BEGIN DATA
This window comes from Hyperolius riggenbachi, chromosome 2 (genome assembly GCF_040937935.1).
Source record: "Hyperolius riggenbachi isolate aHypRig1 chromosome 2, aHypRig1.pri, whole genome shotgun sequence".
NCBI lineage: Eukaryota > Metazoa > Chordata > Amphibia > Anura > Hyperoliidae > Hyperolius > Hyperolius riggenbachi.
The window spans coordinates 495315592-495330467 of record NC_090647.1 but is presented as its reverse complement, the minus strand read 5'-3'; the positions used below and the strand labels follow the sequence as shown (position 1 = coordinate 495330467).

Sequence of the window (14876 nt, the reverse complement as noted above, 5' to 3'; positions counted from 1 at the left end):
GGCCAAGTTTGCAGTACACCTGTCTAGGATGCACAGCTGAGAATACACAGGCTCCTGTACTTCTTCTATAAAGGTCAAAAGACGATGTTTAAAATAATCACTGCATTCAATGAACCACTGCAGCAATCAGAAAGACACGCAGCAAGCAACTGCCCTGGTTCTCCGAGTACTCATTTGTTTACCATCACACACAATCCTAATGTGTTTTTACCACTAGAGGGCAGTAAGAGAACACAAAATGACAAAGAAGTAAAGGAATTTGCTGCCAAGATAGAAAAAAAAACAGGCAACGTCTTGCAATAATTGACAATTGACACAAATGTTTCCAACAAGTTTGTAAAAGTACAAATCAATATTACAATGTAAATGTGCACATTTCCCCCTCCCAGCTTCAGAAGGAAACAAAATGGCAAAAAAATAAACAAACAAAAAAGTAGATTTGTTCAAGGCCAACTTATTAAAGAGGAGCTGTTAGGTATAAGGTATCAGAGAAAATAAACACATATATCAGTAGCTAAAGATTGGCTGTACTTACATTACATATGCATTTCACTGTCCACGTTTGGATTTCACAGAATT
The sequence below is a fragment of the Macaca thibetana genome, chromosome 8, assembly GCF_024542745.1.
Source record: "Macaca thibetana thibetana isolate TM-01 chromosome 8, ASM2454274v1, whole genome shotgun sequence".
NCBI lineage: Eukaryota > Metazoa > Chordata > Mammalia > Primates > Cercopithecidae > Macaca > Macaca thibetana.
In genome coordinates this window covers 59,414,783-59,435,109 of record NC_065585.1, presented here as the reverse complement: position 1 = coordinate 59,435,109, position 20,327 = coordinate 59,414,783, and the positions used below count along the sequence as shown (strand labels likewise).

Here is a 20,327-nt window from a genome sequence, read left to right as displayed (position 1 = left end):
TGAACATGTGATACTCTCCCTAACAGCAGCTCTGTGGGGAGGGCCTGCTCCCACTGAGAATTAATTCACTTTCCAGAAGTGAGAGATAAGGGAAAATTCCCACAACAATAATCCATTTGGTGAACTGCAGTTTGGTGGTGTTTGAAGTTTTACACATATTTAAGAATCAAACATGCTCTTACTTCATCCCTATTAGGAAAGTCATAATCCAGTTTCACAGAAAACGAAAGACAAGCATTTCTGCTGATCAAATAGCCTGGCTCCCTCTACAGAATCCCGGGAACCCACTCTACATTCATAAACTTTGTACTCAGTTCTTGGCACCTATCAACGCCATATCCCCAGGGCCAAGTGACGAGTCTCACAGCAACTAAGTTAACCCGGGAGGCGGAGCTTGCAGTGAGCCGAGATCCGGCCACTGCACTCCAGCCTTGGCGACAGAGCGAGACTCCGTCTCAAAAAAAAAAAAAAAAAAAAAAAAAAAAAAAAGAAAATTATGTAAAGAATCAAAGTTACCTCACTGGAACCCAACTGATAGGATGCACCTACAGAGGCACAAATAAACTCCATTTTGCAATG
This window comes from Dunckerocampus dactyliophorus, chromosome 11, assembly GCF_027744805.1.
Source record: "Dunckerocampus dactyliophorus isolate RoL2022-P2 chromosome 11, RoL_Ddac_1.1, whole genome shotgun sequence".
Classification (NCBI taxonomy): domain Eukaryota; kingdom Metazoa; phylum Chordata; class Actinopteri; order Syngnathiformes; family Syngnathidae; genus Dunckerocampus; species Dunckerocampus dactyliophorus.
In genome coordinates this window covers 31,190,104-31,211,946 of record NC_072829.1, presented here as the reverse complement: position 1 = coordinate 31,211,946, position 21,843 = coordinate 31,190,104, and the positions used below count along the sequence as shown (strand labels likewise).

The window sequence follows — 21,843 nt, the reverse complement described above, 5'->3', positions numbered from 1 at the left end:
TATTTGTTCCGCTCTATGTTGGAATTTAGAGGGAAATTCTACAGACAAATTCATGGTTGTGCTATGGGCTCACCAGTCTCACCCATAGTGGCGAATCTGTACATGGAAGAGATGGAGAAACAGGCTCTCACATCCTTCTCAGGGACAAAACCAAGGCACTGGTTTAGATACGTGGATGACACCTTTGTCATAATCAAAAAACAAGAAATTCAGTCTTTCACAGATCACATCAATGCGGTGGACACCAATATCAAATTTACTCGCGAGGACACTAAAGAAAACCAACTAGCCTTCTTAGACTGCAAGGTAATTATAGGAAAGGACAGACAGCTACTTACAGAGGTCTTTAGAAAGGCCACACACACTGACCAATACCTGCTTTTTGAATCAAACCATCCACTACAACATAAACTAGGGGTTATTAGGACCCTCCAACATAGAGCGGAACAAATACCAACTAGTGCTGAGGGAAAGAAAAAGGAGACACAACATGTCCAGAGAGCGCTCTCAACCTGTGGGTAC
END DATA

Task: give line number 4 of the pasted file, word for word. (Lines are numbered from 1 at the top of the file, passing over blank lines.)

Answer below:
The window spans coordinates 495315592-495330467 of record NC_090647.1 but is presented as its reverse complement, the minus strand read 5'-3'; the positions used below and the strand labels follow the sequence as shown (position 1 = coordinate 495330467).